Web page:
A Year of Protests and Social Reform
By Margot Englander
2020 was a year like no other. This year highlighted what many perceive as inequalities in the American government and around the globe. Protests for human rights, health care, and climate control, as well as anti-government protests, took place in countries like the US, Belgium, and Russia. While Americans are most familiar with the protests in their home nation against perceived police brutality and racial inequality that came to a head after the killings of Breonna Taylor, George Floyd, and others, all global citizens have seen a shift since March of 2020. While not every protest has been positive, the outcry of division is apparent now more than ever. One year later, the Chronicle is spotlighting the most impactful events.
Police Brutality/BLM Protests (Around the World):
In May, June, and July 2020, BLM (Black Lives Matter) Protests erupted not only in the United States, but around the world. As a response to what the movement considers years of inequality and police brutality, BLM gained a new wave of traction as citizens of all nations took to the streets amid the global pandemic. The BLM movement has been around since 2013, but was just recently brought to new heights of exposure after bodycam footage and recordings showed new mistreatment of individuals. These 2020 protests had millions of people rally together, even more protesters than in the Civil Rights Movement of the 1960s. While many protested peacefully, others looted and burned businesses and government buildings, violently attacked police, and even took control of a section of Seattle, Washington.
Capitol Riot (Washington DC, USA):
The Capitol Riot in Washington DC, on January 6th was the culmination of months of tension, misinformation, and hate, and a strong belief by many supporters of former President Donald Trump that he should have won the election. January 6th was supposed to be the counting of the Electoral College votes to certify President Joseph Biden's win, but it turned dangerous when right wing extremists charged the Capitol building and vandalized the chambers. Many feel that insurrection further highlighted the differences in how violent BLM protesters and violent Trump supporters were treated by law enforcement.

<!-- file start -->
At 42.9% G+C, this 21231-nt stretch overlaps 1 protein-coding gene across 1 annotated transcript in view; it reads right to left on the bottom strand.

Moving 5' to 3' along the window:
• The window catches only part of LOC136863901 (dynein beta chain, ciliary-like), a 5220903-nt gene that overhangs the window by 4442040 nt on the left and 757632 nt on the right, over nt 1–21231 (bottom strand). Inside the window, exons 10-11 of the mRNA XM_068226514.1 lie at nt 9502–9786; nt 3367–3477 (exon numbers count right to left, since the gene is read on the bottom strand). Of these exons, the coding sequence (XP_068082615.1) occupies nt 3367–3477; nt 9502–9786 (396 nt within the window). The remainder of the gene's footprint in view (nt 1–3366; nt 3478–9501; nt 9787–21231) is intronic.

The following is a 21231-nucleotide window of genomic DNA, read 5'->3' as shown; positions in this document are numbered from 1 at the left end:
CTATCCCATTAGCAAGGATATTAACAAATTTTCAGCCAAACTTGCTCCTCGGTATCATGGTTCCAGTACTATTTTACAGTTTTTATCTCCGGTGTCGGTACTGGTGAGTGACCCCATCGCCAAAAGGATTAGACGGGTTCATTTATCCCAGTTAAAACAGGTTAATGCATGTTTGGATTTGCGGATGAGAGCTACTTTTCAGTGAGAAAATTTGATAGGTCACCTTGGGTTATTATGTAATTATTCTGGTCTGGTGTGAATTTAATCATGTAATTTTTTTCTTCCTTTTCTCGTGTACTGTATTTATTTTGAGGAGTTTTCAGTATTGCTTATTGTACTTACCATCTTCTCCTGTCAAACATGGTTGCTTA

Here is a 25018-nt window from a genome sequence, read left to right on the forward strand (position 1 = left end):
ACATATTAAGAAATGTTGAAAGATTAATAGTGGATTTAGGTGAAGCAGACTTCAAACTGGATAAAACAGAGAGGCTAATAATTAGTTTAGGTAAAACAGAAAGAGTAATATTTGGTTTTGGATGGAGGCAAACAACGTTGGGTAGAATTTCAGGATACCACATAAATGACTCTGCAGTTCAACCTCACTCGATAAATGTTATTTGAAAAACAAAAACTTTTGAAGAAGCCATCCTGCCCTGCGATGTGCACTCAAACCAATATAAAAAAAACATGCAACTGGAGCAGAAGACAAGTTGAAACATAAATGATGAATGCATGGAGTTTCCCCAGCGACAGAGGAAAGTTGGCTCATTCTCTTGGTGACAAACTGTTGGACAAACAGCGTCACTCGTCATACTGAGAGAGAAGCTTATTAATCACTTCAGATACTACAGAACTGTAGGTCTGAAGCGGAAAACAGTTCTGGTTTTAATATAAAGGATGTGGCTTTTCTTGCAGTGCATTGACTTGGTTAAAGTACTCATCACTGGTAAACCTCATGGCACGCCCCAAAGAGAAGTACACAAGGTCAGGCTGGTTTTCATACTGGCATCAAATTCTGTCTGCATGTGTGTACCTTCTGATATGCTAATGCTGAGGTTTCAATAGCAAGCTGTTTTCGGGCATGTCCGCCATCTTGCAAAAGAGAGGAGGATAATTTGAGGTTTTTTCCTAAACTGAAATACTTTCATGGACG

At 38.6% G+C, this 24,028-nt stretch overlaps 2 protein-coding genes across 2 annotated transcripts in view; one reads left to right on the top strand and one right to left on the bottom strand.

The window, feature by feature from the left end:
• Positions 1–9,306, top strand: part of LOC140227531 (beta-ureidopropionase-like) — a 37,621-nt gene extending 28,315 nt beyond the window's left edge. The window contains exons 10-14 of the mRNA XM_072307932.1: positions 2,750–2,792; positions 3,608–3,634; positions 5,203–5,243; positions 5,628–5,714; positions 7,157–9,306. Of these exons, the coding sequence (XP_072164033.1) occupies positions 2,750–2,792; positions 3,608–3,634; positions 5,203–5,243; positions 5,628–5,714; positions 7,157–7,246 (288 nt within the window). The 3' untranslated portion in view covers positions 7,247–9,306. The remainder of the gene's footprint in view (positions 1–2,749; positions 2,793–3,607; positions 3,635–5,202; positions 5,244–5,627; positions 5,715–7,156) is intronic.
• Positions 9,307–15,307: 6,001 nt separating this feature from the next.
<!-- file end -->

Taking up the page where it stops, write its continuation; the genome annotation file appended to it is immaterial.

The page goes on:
Alexei Navalny Support (Russia):
Alexei Navalny is a Russian opposition leader and Russian President Vladimir Putin's best known critic, who was recently jailed for speaking out against Putin. Thousands of anti-government corruption and Navalny supporters took to the streets to protest for his release. Police used violence and beatings to try to stifle the largest uproar in Russia in years. The U.S. government urged Russia to release Navalny and let protesters protest.
Protests Against Hijab Ban (Belgium):
In Belgium, a recent court ruling allowed bans on religious symbols in higher education, including on women wearing hijabs. Many feel this movement is deeply rooted in Islamophobia, and over 1,000 protesters took to the street to support the #HijabisFightBack
event. The majority of protesters were young hijabi women, as well as non-head covering
women who wanted to show solidarity and continue the long fight for equal opportunity in education.
Poland passed a near total abortion ban that resulted in thousands of protesters taking to the streets to fight for women's rights and healthcare rights. Under this new law, abortion can only be performed in cases of rape, incest, or if the mother's life is in danger. This conservative ruling puts Poland in the minority of countries in Europe.
Hopefully, 2021 will be a year that brings positive reform to local and global communities.